Jumping to conclusions

An Eagle Point 6-year-old's one-day suspension from school last week has erupted into a national story this week, another in a string likely to make people scratch their heads in wonder as they contemplate Southern Oregon.

What could a 6-year-old do to attract attention from the likes of Fox News and bloggers from one coast to the other?

It is the picture he drew of a hotdog-shaped gun pointed by one stick figure at another — and his school's reaction, a one-day suspension — that's making headlines from here to New York. The drawing also was central in the first of two stories Mail Tribune reporter Chris Conrad wrote on the child and the suspension last week.

But despite our national tendency to want to turn every issue into a sound bite, this one is not as simple as the boy-draws-gun-picture-and-gets-suspended issue people would make it.

In fact, no one but those involved directly know for sure what the whole story is here: School officials won't talk about the case's specifics publicly, which is entirely appropriate. The boy's father has a version, but parts of it don't match the version provided by parents of other children whose kids know the boy.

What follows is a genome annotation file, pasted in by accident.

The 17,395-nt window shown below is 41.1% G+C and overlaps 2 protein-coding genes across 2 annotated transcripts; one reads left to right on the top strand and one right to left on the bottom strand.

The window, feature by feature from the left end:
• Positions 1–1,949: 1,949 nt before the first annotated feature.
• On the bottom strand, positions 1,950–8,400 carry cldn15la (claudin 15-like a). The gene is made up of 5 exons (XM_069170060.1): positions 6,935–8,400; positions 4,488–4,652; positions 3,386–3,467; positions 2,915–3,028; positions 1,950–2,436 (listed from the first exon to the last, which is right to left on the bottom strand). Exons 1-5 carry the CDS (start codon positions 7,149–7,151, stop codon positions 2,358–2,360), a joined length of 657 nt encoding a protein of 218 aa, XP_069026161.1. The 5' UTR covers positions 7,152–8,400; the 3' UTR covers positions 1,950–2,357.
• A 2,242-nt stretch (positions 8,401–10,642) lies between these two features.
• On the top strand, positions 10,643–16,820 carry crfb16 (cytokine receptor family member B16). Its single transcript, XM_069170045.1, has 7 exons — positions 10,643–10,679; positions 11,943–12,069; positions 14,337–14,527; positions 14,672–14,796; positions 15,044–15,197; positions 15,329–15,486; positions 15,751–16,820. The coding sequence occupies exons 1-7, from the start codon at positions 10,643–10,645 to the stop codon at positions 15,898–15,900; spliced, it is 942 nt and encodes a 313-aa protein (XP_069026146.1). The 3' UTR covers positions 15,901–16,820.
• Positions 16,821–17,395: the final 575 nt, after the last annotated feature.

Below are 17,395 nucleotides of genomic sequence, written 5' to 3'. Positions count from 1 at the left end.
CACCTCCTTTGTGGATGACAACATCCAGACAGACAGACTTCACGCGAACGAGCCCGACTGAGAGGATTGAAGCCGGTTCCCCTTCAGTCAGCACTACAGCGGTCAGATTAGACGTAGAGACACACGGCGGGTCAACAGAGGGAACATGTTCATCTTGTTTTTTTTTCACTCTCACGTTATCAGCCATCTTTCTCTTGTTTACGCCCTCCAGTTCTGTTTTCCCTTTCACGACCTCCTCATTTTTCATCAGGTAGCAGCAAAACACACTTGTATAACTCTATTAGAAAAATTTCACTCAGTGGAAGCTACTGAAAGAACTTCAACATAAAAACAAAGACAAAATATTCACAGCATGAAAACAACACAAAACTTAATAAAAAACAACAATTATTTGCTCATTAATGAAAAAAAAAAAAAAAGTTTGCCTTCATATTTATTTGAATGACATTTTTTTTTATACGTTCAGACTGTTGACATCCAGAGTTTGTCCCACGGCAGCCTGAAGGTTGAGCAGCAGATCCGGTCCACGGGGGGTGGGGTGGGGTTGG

We know there was a drawing and that this wasn't the first time the child had run-ins with other children at his school. What we don't know includes at least this: how much of a threat this child was to others, how much of an issue his behavior had been at school, how often administrators had worked with him or his parents. We don't know, can't know, whether he was merely aggressive like lots of little boys or someone headed down a frightening path.

Much of the national discussion on this story wants to label it as an overreaction by educators. It could be, but it also could be an example of a quick and appropriate response to a potentially dangerous situation. We don't know.

What is clear here is that the loser in all this is the boy himself. He is 6, and when you're 6, a Google search of your name ought to bring out your T-ball history, maybe, not a national debate about your potential for violence.

This situation is neither as simple nor as clear as the people doing much of the writing about it would have it be. It was news that the school suspended this child. But conclusions about his emotional state or the school's handling of him ought to be left to the very few who know the entire story.

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